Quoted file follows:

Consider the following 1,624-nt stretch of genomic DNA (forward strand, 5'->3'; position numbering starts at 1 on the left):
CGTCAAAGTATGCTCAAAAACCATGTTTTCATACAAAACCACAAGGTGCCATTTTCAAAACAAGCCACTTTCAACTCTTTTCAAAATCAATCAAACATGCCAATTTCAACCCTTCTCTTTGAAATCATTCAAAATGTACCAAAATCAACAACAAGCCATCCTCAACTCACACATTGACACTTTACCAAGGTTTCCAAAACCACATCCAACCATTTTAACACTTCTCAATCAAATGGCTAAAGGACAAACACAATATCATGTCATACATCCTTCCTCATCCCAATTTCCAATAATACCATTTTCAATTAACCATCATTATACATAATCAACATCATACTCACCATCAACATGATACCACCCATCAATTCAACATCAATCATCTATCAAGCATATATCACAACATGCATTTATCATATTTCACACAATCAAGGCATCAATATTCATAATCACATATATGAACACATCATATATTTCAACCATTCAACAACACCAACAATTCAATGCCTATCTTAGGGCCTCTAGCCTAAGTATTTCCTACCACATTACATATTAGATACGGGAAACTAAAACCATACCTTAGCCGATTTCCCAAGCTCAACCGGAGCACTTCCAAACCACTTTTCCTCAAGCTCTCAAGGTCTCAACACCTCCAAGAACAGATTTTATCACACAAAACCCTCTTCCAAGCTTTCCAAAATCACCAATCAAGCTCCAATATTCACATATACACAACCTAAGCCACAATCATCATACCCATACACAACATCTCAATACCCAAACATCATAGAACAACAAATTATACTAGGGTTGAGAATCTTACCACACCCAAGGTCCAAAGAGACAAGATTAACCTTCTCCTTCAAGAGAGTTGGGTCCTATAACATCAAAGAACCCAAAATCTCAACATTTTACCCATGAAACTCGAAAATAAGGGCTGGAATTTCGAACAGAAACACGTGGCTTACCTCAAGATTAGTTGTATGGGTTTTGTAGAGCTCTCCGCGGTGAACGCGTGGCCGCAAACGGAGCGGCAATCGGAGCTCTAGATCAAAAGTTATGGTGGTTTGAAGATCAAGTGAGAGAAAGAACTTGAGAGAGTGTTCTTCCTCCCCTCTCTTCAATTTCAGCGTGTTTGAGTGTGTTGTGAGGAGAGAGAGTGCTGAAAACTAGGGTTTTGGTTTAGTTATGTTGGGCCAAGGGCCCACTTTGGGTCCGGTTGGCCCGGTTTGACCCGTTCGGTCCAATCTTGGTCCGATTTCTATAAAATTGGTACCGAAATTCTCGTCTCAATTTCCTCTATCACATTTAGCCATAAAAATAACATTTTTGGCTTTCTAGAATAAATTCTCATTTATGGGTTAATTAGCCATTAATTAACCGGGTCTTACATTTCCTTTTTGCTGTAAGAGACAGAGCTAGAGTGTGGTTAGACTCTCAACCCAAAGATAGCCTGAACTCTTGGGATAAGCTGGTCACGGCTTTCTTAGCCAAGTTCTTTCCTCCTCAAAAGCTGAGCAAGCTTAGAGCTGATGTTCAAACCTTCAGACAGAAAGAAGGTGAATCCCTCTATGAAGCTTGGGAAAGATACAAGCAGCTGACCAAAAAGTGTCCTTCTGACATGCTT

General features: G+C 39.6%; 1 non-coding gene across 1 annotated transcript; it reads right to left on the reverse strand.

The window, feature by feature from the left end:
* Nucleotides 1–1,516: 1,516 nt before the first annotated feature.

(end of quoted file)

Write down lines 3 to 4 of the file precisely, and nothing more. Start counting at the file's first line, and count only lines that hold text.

General features: G+C 39.6%; 1 non-coding gene across 1 annotated transcript; it reads right to left on the reverse strand.

The window, feature by feature from the left end: